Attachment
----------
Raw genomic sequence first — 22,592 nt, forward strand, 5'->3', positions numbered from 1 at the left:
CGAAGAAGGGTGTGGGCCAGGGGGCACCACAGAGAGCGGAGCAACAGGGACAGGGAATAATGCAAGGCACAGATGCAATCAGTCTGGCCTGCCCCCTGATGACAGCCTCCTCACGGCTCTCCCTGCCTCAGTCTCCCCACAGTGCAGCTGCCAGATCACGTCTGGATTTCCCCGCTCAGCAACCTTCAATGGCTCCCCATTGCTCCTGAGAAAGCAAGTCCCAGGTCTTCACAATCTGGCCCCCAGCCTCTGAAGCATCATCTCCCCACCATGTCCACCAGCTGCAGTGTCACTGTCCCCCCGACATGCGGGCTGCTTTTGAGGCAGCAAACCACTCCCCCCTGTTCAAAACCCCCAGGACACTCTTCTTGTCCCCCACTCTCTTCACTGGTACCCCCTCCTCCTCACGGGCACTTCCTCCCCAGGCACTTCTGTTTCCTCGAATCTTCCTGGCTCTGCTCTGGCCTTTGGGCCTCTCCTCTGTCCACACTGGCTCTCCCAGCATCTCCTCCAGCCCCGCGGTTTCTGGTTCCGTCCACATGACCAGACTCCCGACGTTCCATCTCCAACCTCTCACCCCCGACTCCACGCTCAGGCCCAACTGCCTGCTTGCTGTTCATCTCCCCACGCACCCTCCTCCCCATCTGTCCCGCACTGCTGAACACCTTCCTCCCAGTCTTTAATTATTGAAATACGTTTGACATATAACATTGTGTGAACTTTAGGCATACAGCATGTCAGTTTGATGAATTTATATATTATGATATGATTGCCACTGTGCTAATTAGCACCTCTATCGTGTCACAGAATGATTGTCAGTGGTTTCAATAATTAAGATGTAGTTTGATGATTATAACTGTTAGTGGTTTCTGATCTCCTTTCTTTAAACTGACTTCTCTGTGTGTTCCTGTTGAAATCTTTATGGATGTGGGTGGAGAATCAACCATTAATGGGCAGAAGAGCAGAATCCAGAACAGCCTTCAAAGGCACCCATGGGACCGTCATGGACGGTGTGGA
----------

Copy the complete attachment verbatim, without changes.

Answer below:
Raw genomic sequence first — 22,592 nt, forward strand, 5'->3', positions numbered from 1 at the left:
CGAAGAAGGGTGTGGGCCAGGGGGCACCACAGAGAGCGGAGCAACAGGGACAGGGAATAATGCAAGGCACAGATGCAATCAGTCTGGCCTGCCCCCTGATGACAGCCTCCTCACGGCTCTCCCTGCCTCAGTCTCCCCACAGTGCAGCTGCCAGATCACGTCTGGATTTCCCCGCTCAGCAACCTTCAATGGCTCCCCATTGCTCCTGAGAAAGCAAGTCCCAGGTCTTCACAATCTGGCCCCCAGCCTCTGAAGCATCATCTCCCCACCATGTCCACCAGCTGCAGTGTCACTGTCCCCCCGACATGCGGGCTGCTTTTGAGGCAGCAAACCACTCCCCCCTGTTCAAAACCCCCAGGACACTCTTCTTGTCCCCCACTCTCTTCACTGGTACCCCCTCCTCCTCACGGGCACTTCCTCCCCAGGCACTTCTGTTTCCTCGAATCTTCCTGGCTCTGCTCTGGCCTTTGGGCCTCTCCTCTGTCCACACTGGCTCTCCCAGCATCTCCTCCAGCCCCGCGGTTTCTGGTTCCGTCCACATGACCAGACTCCCGACGTTCCATCTCCAACCTCTCACCCCCGACTCCACGCTCAGGCCCAACTGCCTGCTTGCTGTTCATCTCCCCACGCACCCTCCTCCCCATCTGTCCCGCACTGCTGAACACCTTCCTCCCAGTCTTTAATTATTGAAATACGTTTGACATATAACATTGTGTGAACTTTAGGCATACAGCATGTCAGTTTGATGAATTTATATATTATGATATGATTGCCACTGTGCTAATTAGCACCTCTATCGTGTCACAGAATGATTGTCAGTGGTTTCAATAATTAAGATGTAGTTTGATGATTATAACTGTTAGTGGTTTCTGATCTCCTTTCTTTAAACTGACTTCTCTGTGTGTTCCTGTTGAAATCTTTATGGATGTGGGTGGAGAATCAACCATTAATGGGCAGAAGAGCAGAATCCAGAACAGCCTTCAAAGGCACCCATGGGACCGTCATGGACGGTGTGGA